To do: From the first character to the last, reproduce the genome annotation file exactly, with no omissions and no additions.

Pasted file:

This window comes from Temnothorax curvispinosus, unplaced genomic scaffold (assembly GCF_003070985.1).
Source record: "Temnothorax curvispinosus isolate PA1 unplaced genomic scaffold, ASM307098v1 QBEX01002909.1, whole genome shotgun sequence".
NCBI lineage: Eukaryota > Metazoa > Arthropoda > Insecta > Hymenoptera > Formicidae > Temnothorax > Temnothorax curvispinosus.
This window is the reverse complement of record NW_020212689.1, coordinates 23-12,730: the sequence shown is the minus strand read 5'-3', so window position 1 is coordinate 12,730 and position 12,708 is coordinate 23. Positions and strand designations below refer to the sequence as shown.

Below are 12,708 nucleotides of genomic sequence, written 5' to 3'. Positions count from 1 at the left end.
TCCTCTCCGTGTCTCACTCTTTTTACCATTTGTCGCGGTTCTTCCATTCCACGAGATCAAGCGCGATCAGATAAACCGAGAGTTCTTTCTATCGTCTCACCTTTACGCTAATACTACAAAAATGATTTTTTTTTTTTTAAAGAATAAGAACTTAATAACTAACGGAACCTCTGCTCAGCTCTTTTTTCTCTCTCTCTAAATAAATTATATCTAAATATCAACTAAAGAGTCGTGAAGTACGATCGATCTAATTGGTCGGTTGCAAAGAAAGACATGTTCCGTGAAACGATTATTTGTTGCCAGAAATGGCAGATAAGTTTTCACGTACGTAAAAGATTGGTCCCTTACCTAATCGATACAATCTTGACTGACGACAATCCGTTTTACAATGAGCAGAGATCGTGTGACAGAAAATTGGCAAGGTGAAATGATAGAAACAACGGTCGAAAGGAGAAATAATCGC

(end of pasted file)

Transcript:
This window comes from Temnothorax curvispinosus, unplaced genomic scaffold (assembly GCF_003070985.1).
Source record: "Temnothorax curvispinosus isolate PA1 unplaced genomic scaffold, ASM307098v1 QBEX01002909.1, whole genome shotgun sequence".
NCBI lineage: Eukaryota > Metazoa > Arthropoda > Insecta > Hymenoptera > Formicidae > Temnothorax > Temnothorax curvispinosus.
This window is the reverse complement of record NW_020212689.1, coordinates 23-12,730: the sequence shown is the minus strand read 5'-3', so window position 1 is coordinate 12,730 and position 12,708 is coordinate 23. Positions and strand designations below refer to the sequence as shown.

Below are 12,708 nucleotides of genomic sequence, written 5' to 3'. Positions count from 1 at the left end.
TCCTCTCCGTGTCTCACTCTTTTTACCATTTGTCGCGGTTCTTCCATTCCACGAGATCAAGCGCGATCAGATAAACCGAGAGTTCTTTCTATCGTCTCACCTTTACGCTAATACTACAAAAATGATTTTTTTTTTTTTAAAGAATAAGAACTTAATAACTAACGGAACCTCTGCTCAGCTCTTTTTTCTCTCTCTCTAAATAAATTATATCTAAATATCAACTAAAGAGTCGTGAAGTACGATCGATCTAATTGGTCGGTTGCAAAGAAAGACATGTTCCGTGAAACGATTATTTGTTGCCAGAAATGGCAGATAAGTTTTCACGTACGTAAAAGATTGGTCCCTTACCTAATCGATACAATCTTGACTGACGACAATCCGTTTTACAATGAGCAGAGATCGTGTGACAGAAAATTGGCAAGGTGAAATGATAGAAACAACGGTCGAAAGGAGAAATAATCGC